Duplicating heroes is one way to increase diversity. But it can sometimes dilute the specialness of super-heroes. I’m not just talking about spreading thin unique super-powers, but also decreasing high-stakes adventures. If a certain hero is facing life-and-death odds, it’s no big deal, since a copycat can fill any vacancy. And if your world blows up, just hop over to the next universe.

Right, DC?

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Okay.  Rant over.

All-New, All-Different Rant.

Let’s talk about teaching and blow up some more multiplicity problems. “Multiple Intelligences,” to be precise.

Multiple intelligences is perhaps the most touted idea in education today. But in case you haven’t heard of it, here’s a recap:

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Back in 1983 (one year before Marvel’s first “Secret Wars”), Harvard professor Howard Gardner argued that a general intelligence (“IQ”) measure is insufficient, and proposed seven different “intelligences” one could possess.

MI pie smart

Most people have strengths and weaknesses around this pie, and are more comfortable in some categories (or combos) than in others.

Of course everyone has different strengths. They’re called talents. Skills. Natural abilities. Preferences. Interests. Comfort zones.

But Gardner labeled these categories “intelligences” and this notion took off like honey nut hotcakes. In fact, Gardner has admitted that his ideas wouldn’t have gotten so popular had he just called them “multiple talents.”

So what’s the problem?

Many educators – many with the best of intentions – latch onto “multiple intelligences” thinking they have to cater to everyone’s needs. Taken to the extreme, each topic to be learned requires eight different lessons or activities. That way you cover all the bases.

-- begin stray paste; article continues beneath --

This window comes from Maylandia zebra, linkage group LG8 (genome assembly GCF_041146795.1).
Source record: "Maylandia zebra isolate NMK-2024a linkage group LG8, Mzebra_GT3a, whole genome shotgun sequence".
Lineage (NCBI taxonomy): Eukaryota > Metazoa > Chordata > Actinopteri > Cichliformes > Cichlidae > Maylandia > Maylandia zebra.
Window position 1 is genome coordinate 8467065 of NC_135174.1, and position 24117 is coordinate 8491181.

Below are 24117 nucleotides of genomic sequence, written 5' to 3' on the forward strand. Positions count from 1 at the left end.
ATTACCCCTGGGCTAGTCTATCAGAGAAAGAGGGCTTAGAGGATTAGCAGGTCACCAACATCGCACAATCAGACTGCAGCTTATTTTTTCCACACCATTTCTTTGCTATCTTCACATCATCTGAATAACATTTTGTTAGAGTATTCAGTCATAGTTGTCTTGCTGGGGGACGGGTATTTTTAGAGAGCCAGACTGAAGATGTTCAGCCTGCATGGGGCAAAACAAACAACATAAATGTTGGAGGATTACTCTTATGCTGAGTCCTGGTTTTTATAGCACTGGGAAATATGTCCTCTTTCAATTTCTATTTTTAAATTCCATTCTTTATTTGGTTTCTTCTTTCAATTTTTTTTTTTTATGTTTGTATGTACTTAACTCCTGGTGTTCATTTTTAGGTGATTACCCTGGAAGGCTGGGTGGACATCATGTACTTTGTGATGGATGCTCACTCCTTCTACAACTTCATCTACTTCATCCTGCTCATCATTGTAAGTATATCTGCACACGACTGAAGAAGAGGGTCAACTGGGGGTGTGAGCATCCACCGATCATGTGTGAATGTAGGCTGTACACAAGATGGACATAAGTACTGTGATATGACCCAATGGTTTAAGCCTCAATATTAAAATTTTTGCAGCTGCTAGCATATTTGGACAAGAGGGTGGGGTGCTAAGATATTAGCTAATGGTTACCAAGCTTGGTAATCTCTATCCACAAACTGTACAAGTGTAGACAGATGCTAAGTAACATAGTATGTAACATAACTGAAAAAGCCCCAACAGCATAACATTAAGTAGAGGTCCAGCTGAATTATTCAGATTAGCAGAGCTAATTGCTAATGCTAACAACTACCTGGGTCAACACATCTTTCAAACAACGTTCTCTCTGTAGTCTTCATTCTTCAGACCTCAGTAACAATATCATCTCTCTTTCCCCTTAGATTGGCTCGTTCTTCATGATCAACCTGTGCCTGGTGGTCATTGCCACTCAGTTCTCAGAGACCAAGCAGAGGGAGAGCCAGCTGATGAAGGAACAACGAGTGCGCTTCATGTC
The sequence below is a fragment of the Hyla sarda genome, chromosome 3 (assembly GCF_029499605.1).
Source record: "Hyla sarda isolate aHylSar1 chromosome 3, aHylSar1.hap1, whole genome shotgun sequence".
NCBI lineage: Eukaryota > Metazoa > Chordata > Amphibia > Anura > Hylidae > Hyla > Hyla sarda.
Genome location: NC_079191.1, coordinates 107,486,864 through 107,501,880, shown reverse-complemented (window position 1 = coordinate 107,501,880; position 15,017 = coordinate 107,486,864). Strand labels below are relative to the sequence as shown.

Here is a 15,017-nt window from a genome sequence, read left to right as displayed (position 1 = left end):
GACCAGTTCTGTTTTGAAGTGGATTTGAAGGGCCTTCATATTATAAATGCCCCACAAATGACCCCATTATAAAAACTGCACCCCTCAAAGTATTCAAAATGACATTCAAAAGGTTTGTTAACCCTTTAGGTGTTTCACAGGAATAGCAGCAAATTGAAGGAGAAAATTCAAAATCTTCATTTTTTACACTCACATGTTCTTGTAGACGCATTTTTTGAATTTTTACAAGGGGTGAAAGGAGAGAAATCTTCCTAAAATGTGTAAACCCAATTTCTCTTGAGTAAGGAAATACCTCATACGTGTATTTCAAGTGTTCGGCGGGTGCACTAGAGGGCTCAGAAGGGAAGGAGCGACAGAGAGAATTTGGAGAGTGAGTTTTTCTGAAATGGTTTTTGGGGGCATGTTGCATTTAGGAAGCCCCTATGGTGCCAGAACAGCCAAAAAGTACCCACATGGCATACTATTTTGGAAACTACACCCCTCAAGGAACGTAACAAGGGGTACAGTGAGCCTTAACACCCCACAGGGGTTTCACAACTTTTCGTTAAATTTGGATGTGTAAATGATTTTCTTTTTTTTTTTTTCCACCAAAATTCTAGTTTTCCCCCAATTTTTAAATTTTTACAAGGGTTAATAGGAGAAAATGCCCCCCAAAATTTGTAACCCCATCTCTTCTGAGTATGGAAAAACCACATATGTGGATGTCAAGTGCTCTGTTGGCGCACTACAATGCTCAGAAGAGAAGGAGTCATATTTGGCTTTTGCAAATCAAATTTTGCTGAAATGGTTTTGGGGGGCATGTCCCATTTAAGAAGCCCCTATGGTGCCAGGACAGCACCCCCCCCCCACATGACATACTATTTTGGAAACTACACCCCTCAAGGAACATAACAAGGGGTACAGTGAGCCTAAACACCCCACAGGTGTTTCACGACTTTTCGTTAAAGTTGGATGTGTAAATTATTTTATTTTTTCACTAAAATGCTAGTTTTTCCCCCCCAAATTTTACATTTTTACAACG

Another term that overlaps with multiple intelligences is “learning styles.” Educators frequently pigeonhole different students according to a specific strength or preference – visual, auditory, kinesthetic. Worse, students may self-label or assume the identity they’ve been assigned, with the notion that they are stuck in one role with no opportunity to grow or change.

To his credit, Howard Gardner has explained how his ideas of multiple intelligences are NOT the same as learning styles. This is helpful, as comprehensive learning relies on much more than just “style.” Moreover, research has found little evidence that matching teaching to a specific learning preference produces higher understanding. Unfortunately, such clarification is lost among the bulk of educational professionals and publications.

Mixed up reliance on “MI” and “learning styles” enables teachers, parents, and students who want excuses for an underwhelming performance. If Billy flunks his spelling test, that’s okay. Maybe he’s just a “kinesthetic” learner. Maybe he can form letters with his arms and legs. Or if Suzie struggles in math, just have her sing out her calculations. She does so well in choir, after all. She must be “music smart.”

Here’s another problem:  Some of these “intelligences” are more practical in everyday life than others. No matter how much you plead, no one will sing the ballot to you the next election day.  You have to read to vote. The next time you get pulled over for texting while driving, try explaining to the officer that you have interpersonal intelligence. See how far that gets you.

I’m not saying we should dismiss any student who doesn’t excel at a particular subject or skill. Celebrate their strengths. Find ways for them to use and share that talent. But don’t compromise content learning. And help people shore up their weaknesses.

By the way, for those who counted the Multiple Intelligences in that pie graphic up there (all you logical-mathematical studs), there are actually EIGHT intelligences. Gardner added “naturalistic intelligence” a few years later. And then there’s also “existential intelligence.” It’s all getting a little ridiculous, to the point where The Onion featured a parody article revealing the trials of students with “nasal intelligence.”